the early 1980s, to promote Tata's entry into new and high-tech businesses.
Tata Industries has initiated and promoted Tata ventures in several sectors, including control
systems, information technology, financial services, auto components, advanced materials,
telecom hardware and telecommunication services.
Tata Industries main activities are:

To promote Tatas entry into new businesses.

To maintain shareholding in promoted companies.
To invest in operating companies to facilitate growth.

Board of directors, Tata Industries

1) Cyrus P Mistry, Chairman (Formerly, Ratan Tata)
2) Farrokh K Kavarana
3) RK Krishna Kumar
4) Ishaat Hussain
5) S Ramadorai
6) B Muthuraman
7) Prasad R Menon
8) Ravi Kant
9) KRS Jamwal, executive director
10) RR Bhinge, executive director.

Ratan Tata has taken the group he inherited from his uncle JRD from $5 billion to $70 billion.
However, it has been a difficult search to find a successor to carry forward his vision. The group,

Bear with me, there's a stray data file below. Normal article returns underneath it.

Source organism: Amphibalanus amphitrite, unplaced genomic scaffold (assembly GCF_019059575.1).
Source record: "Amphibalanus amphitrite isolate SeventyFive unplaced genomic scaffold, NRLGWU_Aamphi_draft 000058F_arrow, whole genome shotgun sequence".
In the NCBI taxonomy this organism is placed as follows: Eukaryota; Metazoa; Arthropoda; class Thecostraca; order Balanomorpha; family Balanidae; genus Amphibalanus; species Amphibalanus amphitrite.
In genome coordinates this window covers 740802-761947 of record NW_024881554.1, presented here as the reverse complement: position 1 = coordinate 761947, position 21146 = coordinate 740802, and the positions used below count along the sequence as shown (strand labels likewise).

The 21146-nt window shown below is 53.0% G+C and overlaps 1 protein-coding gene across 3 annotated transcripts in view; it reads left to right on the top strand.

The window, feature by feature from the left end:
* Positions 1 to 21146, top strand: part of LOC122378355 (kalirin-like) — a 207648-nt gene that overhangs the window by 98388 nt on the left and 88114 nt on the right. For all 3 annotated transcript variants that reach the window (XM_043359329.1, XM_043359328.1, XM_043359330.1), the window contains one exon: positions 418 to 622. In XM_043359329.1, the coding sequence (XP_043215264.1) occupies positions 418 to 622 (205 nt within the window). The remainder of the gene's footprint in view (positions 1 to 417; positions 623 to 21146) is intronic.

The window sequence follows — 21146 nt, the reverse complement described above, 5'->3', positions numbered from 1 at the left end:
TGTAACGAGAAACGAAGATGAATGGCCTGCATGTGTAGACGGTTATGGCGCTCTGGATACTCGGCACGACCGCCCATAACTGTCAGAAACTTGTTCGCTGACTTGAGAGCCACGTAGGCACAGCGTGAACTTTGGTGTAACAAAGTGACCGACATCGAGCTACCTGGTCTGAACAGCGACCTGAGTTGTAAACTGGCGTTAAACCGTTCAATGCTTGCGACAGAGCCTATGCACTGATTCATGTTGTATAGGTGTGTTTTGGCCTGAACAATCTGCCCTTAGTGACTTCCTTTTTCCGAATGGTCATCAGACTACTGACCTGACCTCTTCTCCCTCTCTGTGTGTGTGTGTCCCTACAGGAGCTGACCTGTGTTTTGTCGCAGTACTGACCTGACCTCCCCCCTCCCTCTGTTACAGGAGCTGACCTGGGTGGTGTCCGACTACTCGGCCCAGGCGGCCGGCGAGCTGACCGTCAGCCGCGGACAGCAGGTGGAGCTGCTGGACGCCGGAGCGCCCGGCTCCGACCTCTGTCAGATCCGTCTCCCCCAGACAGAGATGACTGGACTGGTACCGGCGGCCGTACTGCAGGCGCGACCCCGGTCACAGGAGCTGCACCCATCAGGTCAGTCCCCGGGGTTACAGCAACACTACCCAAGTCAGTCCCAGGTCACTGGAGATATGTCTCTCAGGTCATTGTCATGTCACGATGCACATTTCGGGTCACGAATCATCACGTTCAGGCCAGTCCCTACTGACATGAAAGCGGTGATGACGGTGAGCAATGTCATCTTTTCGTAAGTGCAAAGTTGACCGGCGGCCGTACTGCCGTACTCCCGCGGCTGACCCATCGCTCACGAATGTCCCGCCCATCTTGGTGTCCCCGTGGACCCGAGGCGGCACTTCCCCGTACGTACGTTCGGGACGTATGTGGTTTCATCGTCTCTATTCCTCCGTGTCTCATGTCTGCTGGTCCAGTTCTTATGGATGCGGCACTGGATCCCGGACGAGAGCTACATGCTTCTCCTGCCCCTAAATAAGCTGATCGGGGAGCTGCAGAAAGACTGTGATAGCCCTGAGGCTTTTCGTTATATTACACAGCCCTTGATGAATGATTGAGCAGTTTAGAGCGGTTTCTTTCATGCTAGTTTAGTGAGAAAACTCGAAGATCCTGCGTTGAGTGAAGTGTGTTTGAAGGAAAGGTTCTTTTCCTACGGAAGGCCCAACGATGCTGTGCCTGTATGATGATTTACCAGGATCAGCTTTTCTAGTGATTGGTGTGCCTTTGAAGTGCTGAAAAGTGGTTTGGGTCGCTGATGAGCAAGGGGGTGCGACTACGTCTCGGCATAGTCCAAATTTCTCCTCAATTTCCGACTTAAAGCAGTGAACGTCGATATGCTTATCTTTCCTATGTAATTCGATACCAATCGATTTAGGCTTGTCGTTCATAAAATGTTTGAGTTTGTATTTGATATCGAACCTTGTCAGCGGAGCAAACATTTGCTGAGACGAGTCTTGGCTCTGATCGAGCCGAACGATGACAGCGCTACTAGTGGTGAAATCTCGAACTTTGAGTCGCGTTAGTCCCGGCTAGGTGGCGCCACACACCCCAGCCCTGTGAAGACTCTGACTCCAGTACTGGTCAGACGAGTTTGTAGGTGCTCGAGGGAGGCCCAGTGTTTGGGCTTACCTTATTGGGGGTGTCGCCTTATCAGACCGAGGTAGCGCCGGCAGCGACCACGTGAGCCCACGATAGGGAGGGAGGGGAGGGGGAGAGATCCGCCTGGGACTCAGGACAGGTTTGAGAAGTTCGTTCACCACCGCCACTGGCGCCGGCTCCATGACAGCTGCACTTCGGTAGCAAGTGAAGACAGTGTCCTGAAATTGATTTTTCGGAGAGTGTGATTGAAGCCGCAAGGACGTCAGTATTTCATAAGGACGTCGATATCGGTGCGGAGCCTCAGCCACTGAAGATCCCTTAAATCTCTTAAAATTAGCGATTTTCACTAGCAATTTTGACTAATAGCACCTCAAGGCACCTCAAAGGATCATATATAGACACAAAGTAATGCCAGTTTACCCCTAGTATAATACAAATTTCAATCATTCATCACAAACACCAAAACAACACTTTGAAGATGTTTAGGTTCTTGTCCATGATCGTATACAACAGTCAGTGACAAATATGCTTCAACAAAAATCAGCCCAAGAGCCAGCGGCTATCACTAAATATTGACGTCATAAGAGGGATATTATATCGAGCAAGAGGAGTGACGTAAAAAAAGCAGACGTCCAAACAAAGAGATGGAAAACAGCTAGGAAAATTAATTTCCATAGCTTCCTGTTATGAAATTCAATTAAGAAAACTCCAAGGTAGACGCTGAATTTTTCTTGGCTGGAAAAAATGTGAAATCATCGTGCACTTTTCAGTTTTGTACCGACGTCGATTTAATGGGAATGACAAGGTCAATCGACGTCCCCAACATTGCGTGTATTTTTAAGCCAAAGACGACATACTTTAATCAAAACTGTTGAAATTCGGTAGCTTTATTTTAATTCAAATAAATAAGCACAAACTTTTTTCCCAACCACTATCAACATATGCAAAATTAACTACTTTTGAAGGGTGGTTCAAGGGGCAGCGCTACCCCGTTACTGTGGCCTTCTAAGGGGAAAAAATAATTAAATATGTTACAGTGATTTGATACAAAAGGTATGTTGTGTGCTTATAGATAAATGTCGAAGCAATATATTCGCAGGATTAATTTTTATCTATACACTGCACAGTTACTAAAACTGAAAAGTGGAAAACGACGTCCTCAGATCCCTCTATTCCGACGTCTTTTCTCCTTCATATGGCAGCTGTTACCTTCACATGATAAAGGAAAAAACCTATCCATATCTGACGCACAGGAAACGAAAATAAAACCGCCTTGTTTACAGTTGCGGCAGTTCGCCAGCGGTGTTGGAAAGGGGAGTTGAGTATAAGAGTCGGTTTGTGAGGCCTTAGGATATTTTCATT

for the first time, is looking for someone outside the Tata family to head the group even though it
has not stopped looking within.
Tata Sons, the holding company of the Tata Group, announced the members of the five members
Committee announced to find a successor to the Group Chairman Ratan Tata who is due for
retirement by December 2012.
The members include:
1) N A Soonawala Vice Chairman of Tata Sons,
2) Shirin Bharucha, a lawyer who has worked with Tata Group for several years,
3) R K Krishnakumar, Director, Tata Sons,
4) Cyrus Mistry, Board Member, Tata Sons and an outsider,
5) Lord Bhattacharya, Director WMG-Innovative Solutions.